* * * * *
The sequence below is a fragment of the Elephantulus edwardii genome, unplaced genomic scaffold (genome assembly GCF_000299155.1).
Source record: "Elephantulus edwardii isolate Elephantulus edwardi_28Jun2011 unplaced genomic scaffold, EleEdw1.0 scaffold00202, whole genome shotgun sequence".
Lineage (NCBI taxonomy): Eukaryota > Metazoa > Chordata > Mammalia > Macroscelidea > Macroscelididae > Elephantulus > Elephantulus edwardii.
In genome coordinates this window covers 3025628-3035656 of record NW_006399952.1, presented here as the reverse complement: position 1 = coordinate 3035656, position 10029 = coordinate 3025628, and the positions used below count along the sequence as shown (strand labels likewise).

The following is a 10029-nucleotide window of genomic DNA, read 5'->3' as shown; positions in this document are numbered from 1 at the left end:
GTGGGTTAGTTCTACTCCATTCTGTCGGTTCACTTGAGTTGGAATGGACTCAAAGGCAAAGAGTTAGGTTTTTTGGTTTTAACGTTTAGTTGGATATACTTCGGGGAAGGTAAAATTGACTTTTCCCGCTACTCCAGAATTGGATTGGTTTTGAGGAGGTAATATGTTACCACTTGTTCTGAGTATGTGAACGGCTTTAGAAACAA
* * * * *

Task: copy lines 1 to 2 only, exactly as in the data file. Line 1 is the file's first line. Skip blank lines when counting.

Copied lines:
The sequence below is a fragment of the Elephantulus edwardii genome, unplaced genomic scaffold (genome assembly GCF_000299155.1).
Source record: "Elephantulus edwardii isolate Elephantulus edwardi_28Jun2011 unplaced genomic scaffold, EleEdw1.0 scaffold00202, whole genome shotgun sequence".